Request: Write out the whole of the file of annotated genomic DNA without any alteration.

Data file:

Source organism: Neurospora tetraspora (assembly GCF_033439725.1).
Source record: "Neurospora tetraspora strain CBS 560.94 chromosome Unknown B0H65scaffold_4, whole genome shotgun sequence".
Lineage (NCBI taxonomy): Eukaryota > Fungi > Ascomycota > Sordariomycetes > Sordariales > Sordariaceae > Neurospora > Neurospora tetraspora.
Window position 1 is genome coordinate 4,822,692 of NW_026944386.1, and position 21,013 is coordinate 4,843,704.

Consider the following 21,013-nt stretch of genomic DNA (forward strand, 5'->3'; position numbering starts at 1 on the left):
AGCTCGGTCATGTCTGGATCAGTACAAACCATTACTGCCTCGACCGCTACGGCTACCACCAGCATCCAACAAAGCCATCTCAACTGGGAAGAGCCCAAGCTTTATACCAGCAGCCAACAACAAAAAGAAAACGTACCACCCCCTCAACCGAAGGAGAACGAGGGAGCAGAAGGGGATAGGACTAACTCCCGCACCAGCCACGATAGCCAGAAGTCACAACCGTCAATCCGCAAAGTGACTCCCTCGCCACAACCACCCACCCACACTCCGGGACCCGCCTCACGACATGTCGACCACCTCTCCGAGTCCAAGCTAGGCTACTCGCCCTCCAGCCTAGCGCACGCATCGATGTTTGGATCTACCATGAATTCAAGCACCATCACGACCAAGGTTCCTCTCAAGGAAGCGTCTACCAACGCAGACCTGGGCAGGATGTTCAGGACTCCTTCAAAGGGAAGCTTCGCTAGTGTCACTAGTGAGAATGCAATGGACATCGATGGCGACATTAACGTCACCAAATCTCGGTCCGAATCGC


Source organism: Neurospora tetraspora (assembly GCF_033439725.1).
Source record: "Neurospora tetraspora strain CBS 560.94 chromosome Unknown B0H65scaffold_4, whole genome shotgun sequence".
Lineage (NCBI taxonomy): Eukaryota > Fungi > Ascomycota > Sordariomycetes > Sordariales > Sordariaceae > Neurospora > Neurospora tetraspora.
Window position 1 is genome coordinate 4,822,692 of NW_026944386.1, and position 21,013 is coordinate 4,843,704.

Consider the following 21,013-nt stretch of genomic DNA (forward strand, 5'->3'; position numbering starts at 1 on the left):
AGCTCGGTCATGTCTGGATCAGTACAAACCATTACTGCCTCGACCGCTACGGCTACCACCAGCATCCAACAAAGCCATCTCAACTGGGAAGAGCCCAAGCTTTATACCAGCAGCCAACAACAAAAAGAAAACGTACCACCCCCTCAACCGAAGGAGAACGAGGGAGCAGAAGGGGATAGGACTAACTCCCGCACCAGCCACGATAGCCAGAAGTCACAACCGTCAATCCGCAAAGTGACTCCCTCGCCACAACCACCCACCCACACTCCGGGACCCGCCTCACGACATGTCGACCACCTCTCCGAGTCCAAGCTAGGCTACTCGCCCTCCAGCCTAGCGCACGCATCGATGTTTGGATCTACCATGAATTCAAGCACCATCACGACCAAGGTTCCTCTCAAGGAAGCGTCTACCAACGCAGACCTGGGCAGGATGTTCAGGACTCCTTCAAAGGGAAGCTTCGCTAGTGTCACTAGTGAGAATGCAATGGACATCGATGGCGACATTAACGTCACCAAATCTCGGTCCGAATCGC